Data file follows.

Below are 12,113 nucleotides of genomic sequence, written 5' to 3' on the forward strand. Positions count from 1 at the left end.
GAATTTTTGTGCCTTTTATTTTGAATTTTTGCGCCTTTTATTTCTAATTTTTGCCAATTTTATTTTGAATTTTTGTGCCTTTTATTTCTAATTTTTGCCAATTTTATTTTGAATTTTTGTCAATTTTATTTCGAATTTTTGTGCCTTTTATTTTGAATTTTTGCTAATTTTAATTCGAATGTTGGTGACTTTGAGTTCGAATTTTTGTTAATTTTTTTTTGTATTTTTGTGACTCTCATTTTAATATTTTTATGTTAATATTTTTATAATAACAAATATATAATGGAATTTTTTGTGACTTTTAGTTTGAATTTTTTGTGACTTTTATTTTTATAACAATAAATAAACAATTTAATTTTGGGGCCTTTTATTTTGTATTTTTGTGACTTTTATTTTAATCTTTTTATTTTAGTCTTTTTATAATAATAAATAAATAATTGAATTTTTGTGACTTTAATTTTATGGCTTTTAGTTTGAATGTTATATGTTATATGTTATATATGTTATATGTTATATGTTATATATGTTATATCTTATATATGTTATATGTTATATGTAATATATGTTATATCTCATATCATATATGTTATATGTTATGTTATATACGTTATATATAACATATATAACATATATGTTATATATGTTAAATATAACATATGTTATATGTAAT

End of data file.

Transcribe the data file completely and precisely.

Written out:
Below are 12,113 nucleotides of genomic sequence, written 5' to 3' on the forward strand. Positions count from 1 at the left end.
GAATTTTTGTGCCTTTTATTTTGAATTTTTGCGCCTTTTATTTCTAATTTTTGCCAATTTTATTTTGAATTTTTGTGCCTTTTATTTCTAATTTTTGCCAATTTTATTTTGAATTTTTGTCAATTTTATTTCGAATTTTTGTGCCTTTTATTTTGAATTTTTGCTAATTTTAATTCGAATGTTGGTGACTTTGAGTTCGAATTTTTGTTAATTTTTTTTTGTATTTTTGTGACTCTCATTTTAATATTTTTATGTTAATATTTTTATAATAACAAATATATAATGGAATTTTTTGTGACTTTTAGTTTGAATTTTTTGTGACTTTTATTTTTATAACAATAAATAAACAATTTAATTTTGGGGCCTTTTATTTTGTATTTTTGTGACTTTTATTTTAATCTTTTTATTTTAGTCTTTTTATAATAATAAATAAATAATTGAATTTTTGTGACTTTAATTTTATGGCTTTTAGTTTGAATGTTATATGTTATATGTTATATATGTTATATGTTATATGTTATATATGTTATATCTTATATATGTTATATGTTATATGTAATATATGTTATATCTCATATCATATATGTTATATGTTATGTTATATACGTTATATATAACATATATAACATATATGTTATATATGTTAAATATAACATATGTTATATGTAAT